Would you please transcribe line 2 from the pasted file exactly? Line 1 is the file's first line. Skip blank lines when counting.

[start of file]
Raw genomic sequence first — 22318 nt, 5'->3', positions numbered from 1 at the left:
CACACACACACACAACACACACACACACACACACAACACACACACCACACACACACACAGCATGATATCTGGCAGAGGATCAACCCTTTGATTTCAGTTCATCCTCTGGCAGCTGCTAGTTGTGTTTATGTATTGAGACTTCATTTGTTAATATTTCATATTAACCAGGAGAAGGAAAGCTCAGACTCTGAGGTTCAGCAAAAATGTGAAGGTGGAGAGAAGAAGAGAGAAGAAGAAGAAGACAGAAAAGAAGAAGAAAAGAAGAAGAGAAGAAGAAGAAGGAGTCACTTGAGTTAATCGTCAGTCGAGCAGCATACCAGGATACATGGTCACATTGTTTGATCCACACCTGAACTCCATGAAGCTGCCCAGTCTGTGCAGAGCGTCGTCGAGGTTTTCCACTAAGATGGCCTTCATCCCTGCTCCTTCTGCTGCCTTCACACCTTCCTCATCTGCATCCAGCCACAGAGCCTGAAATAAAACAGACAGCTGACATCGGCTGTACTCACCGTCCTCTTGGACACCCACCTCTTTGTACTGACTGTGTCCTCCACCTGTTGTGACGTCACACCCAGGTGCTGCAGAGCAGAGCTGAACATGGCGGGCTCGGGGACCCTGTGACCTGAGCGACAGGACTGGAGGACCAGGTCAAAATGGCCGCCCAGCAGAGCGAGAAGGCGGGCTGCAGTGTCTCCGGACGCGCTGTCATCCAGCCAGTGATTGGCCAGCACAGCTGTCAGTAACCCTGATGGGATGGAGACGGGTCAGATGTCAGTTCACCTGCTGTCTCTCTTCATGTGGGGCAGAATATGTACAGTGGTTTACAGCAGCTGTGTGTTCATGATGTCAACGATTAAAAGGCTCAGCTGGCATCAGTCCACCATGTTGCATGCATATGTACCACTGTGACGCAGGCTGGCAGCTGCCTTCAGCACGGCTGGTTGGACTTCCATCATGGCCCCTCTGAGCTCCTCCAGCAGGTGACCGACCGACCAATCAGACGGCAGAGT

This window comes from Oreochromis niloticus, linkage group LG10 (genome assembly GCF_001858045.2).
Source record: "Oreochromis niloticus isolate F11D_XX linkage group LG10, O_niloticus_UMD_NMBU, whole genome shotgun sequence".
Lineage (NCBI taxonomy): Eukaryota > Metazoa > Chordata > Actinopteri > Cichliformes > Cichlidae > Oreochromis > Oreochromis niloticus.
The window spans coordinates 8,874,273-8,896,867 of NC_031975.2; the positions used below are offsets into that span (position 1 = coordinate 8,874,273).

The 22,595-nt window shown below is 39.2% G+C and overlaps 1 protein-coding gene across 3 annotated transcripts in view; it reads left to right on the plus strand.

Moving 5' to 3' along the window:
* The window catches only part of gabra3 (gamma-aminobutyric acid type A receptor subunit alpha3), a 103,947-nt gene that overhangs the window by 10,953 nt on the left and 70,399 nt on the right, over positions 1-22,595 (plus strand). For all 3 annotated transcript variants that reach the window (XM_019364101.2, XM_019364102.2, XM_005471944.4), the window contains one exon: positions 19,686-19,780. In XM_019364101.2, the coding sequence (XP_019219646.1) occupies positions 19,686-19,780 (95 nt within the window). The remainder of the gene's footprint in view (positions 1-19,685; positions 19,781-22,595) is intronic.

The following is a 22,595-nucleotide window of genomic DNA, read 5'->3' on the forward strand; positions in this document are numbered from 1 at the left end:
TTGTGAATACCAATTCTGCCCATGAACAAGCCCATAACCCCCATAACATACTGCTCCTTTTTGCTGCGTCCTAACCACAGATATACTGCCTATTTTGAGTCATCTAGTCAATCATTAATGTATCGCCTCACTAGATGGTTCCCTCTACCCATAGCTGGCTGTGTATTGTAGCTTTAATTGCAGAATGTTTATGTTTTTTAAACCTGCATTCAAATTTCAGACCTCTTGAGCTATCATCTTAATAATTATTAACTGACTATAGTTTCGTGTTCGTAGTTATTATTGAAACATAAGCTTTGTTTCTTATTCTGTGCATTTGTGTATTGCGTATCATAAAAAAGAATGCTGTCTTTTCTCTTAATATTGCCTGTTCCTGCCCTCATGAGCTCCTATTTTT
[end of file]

CACACACACACACAACACACACACACACACACACAACACACACACCACACACACACACAGCATGATATCTGGCAGAGGATCAACCCTTTGATTTCAGTTCATCCTCTGGCAGCTGCTAGTTGTGTTTATGTATTGAGACTTCATTTGTTAATATTTCATATTAACCAGGAGAAGGAAAGCTCAGACTCTGAGGTTCAGCAAAAATGTGAAGGTGGAGAGAAGAAGAGAGAAGAAGAAGAAGACAGAAAAGAAGAAGAAAAGAAGAAGAGAAGAAGAAGAAGGAGTCACTTGAGTTAATCGTCAGTCGAGCAGCATACCAGGATACATGGTCACATTGTTTGATCCACACCTGAACTCCATGAAGCTGCCCAGTCTGTGCAGAGCGTCGTCGAGGTTTTCCACTAAGATGGCCTTCATCCCTGCTCCTTCTGCTGCCTTCACACCTTCCTCATCTGCATCCAGCCACAGAGCCTGAAATAAAACAGACAGCTGACATCGGCTGTACTCACCGTCCTCTTGGACACCCACCTCTTTGTACTGACTGTGTCCTCCACCTGTTGTGACGTCACACCCAGGTGCTGCAGAGCAGAGCTGAACATGGCGGGCTCGGGGACCCTGTGACCTGAGCGACAGGACTGGAGGACCAGGTCAAAATGGCCGCCCAGCAGAGCGAGAAGGCGGGCTGCAGTGTCTCCGGACGCGCTGTCATCCAGCCAGTGATTGGCCAGCACAGCTGTCAGTAACCCTGATGGGATGGAGACGGGTCAGATGTCAGTTCACCTGCTGTCTCTCTTCATGTGGGGCAGAATATGTACAGTGGTTTACAGCAGCTGTGTGTTCATGATGTCAACGATTAAAAGGCTCAGCTGGCATCAGTCCACCATGTTGCATGCATATGTACCACTGTGACGCAGGCTGGCAGCTGCCTTCAGCACGGCTGGTTGGACTTCCATCATGGCCCCTCTGAGCTCCTCCAGCAGGTGACCGACCGACCAATCAGACGGCAGAGT